Anna Bolena

Gaetano Donizetti (1797 – 1848)

Information on the piece

Tragedia lirica in two acts
Libretto by Felice Romani after "Henri VIII" (1791) by Marie-Joseph de Chénier and "Anna Bolena" (1788) by Alessandro Pèpoli.
First performed on 26 December 1830 at the Teatro Carcano in Milan.
Premiere at Zurich Opera House on 5 December 2021
Premiere at the Deutsche Oper Berlin on 15 December 2023

3 hrs 20 mins / 1 interval

In Italian with German and English surtitles

Pre-performance lecture (in German): 45 minutes prior to each performance

recommended from 15 years on
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A production of Zurich Opera House

About the performance

About the work
The world premiere of ANNA BOLENA in 1830 was a seminal moment in Italian opera. The work placed the 33-year-old Gaetano Donizetti on a par with Rossini and asserted a new and more expressive style alongside the latter’s vocal brilliance. As their material Donizetti and Felice Romani, the best-known librettist of the age, chose one of most tragic, albeit gripping, stories in the history of Britain: the trial for alleged adultery of Anne Boleyn, the second wife of King Henry VIII, proceedings that were designed to provide Henry with his second divorce and which ended in Anne’s execution. On the one hand, Donizetti and Romani were responding to increasing public demand for “authentic” storylines that had really happened; on the other hand, they were following a fad, triggered by the novels of Walter Scott, for seeing England and Scotland as a cradle of tragic and blood-thirsty drama. It was a path that Donizetti was also to tread in his later works MARIA STUARDA and ROBERTO DEVEREUX, which have joined ANNA BOLENA to form a Tudor trilogy. Since the revival of the piece in the 1950s/60s, it has given Joan Sutherland, Montserrat Caballé, Leyla Gencer and Edita Gruberová an opportunity to expand the art of dramatic bel canto. ANNA BOLENA calls not only for a charismatic heroine; the cast of characters is bulging with roles – from the unscrupulous king and his new paramour Giovanna Seymour to Anna’s confidant and alleged lover, Percy, – that combine exquisite voices, technical virtuosity and heightened powers of expression.

About the production
For the last three decades New Yorker David Alden has been establishing himself internationally as one of the most successful directors in the musical-theatre genre. Over recent years the Deutsche Oper Berlin has seen him bring his talent to the staging of Britten’s PETER GRIMES and BILLY BUDD and to a particularly triumphant run with Meyerbeer’s LES HUGUENOTS. Alden’s approach to ANNA BOLENA is informed by the same balance of tragedy and wry humour that formed his attitude towards the period operas of the 19th century. The costumes are true to their time, but Alden toys brilliantly with time periods, incorporating stylistic elements reminiscent of Thatcher’s Britain and poking fun at certain British foibles. Our heroine’s tragedy, rendered simply and shatteringly right up to the gory ending, remains at the core of the work.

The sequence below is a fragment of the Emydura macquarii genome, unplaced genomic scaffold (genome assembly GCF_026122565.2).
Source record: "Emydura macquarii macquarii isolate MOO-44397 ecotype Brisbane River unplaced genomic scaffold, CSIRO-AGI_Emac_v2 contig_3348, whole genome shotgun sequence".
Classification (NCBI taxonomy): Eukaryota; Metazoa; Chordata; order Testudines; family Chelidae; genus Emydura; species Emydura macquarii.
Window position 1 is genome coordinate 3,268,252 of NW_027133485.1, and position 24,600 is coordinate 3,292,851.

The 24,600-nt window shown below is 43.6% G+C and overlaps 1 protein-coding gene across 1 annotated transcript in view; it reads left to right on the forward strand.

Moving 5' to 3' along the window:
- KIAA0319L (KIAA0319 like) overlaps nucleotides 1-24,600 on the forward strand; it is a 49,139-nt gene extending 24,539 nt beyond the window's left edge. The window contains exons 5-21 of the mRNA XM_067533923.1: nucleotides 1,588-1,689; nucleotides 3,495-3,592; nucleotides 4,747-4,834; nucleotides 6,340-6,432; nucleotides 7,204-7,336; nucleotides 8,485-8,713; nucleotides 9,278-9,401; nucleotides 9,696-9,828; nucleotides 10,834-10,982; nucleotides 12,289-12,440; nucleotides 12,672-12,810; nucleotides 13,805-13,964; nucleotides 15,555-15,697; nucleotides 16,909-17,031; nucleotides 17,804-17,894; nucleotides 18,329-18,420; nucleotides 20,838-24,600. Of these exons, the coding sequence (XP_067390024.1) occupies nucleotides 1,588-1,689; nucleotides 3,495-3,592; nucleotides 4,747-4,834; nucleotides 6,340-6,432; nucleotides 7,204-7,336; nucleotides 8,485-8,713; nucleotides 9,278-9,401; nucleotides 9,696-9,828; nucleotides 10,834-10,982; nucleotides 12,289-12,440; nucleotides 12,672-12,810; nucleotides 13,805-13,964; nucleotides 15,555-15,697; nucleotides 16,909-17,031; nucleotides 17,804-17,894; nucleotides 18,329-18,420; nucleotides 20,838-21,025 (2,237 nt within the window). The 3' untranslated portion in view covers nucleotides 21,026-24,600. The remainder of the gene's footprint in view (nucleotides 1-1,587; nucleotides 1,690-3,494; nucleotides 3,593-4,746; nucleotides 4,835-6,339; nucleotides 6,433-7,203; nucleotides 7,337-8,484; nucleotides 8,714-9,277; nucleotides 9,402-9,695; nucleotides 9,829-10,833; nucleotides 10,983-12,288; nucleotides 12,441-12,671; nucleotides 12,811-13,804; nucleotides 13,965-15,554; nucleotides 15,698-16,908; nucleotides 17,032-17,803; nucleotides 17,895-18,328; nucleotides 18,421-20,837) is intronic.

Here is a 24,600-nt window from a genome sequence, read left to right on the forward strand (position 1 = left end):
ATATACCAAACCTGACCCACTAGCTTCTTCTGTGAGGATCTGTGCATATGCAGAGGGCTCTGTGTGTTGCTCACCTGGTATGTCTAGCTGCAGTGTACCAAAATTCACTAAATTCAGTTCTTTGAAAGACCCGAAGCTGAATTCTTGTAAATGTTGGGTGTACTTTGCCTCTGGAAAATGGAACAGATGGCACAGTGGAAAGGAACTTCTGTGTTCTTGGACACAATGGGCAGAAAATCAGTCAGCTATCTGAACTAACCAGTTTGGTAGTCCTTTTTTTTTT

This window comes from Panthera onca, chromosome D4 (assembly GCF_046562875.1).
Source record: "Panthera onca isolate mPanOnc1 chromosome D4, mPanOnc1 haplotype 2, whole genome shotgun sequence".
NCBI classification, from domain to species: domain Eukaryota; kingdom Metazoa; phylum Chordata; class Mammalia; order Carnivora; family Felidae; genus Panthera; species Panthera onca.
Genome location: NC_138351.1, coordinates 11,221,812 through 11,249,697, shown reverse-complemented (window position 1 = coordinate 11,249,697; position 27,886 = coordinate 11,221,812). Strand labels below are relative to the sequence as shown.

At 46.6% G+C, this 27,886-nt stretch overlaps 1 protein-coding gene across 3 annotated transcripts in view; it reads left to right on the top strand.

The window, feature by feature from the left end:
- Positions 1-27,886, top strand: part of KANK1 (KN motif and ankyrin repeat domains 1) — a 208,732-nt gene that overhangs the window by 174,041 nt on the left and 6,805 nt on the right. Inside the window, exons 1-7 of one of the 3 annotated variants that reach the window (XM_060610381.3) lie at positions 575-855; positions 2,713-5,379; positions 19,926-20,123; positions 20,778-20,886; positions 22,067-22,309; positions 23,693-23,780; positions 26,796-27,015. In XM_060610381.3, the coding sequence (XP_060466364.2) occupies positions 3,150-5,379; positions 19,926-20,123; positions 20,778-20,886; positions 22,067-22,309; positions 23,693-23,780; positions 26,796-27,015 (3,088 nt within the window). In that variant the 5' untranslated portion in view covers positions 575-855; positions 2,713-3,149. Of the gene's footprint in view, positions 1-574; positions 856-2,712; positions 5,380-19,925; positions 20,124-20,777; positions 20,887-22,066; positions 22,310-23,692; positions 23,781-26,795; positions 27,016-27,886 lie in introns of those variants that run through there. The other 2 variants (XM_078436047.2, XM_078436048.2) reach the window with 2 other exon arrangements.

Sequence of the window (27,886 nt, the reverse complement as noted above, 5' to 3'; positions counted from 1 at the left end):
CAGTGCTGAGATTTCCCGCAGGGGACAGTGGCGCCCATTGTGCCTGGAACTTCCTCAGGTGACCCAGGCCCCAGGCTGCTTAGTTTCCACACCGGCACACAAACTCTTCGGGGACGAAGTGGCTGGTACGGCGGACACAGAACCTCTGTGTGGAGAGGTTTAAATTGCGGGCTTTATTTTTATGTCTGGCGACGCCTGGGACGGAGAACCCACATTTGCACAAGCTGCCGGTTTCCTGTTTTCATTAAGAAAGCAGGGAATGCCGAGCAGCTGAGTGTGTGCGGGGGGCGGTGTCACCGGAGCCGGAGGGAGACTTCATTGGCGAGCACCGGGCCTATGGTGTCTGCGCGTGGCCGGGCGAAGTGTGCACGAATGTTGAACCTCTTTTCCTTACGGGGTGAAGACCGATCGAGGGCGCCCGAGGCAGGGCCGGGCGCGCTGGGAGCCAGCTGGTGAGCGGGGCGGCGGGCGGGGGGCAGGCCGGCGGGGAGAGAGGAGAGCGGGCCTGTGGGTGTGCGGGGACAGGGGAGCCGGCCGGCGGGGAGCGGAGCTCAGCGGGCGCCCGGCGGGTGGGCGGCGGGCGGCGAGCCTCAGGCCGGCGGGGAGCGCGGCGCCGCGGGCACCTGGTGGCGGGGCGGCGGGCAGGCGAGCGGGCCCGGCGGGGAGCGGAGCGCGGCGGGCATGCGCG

Our articles on the subject

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Advents-Verlosung: Das 2. Fensterchen

In today's Advent calendar window, we are giving away 3 DVDs of "Der Schatzgräber" - an opera in a prelude, four acts and a postlude by Franz Schreker. If you would like to win one of the three DVDs, please send an e-mail today with the subject "The 2nd window" to

DER SCHATZGRÄBER (THE TREASURE HUNTER) by Franz Schreker was a triumph at its world premiere in Frankfurt in 1920 and went on to play 44 times at assorted venues over the next five years. It then fell victim to a shifting zeitgeist and slipped from opera-house programmes, with a National Socialist ban on performances sealing its demise. Even after 1945 the Schreker revival was a long time coming – and THE TREASURE HUNTER has not featured prominently in the renaissance.

As with the vast majority of Schreker’s libretti, the story of Els and Elis explores the relationship between fantasy and reality, between art and life. Soulmates in the sense that they are both at the mercy of the king’s disposition, Els and Elis set off in search of different treasures. Elis, the minstrel, uses his magic lute to locate a stash of jewels and do humanity a good turn. Els, an innkeeper’s daughter who has grown up motherless in a tough, male-chauvinist world, becomes a liar, cheat and murderess in pursuit of her goal, tasking her suitors to steal the queen’s jewels and then having them killed once they have returned with the haul of treasure. Yet even with the gold in their possession, the pair are not content, and so, true to form, Schreker turns his attention to the theme of yearning per se, which is the actual “treasure” that the composer is interested in, “a dream of happiness and redemption”. Elis and Els are caught up in a swirl of dreams, memories, premonitions, songs and music. Their stories take on a dreamlike quality in a world beset by greed, murder and emotional inconstancy. For Franz Schreker the path to redemption could only be via art. Composed during the turmoil of the First World War, the TREASURE HUNTER score amounts to Schreker’s personal confession of artistic faith, executed in florid strokes of late-Romantic musical colour.

Conductor Marc Albrecht; Staging Christof Loy; Set design Johannes Leiacker; Costume design Barbara Drosihn; With Tuomas Pursio, Doke Pauwels, Clemens Bieber, Michael Adams, Joel Allison, Michael Laurenz, Thomas Johannes Mayer, Seth Carico, Daniel Johansson, Gideon Poppe, Stephen Bronk, Elisabet Strid, Patrick Cook, Tyler Zimmerman a. o.; Chorus and Orchestra of the Deutsche Oper Berlin

Closing date: 2 December 2023, the winners will be informed by email on 4 December 2023. The DVDs will then be sent by post. Legal recourse is excluded.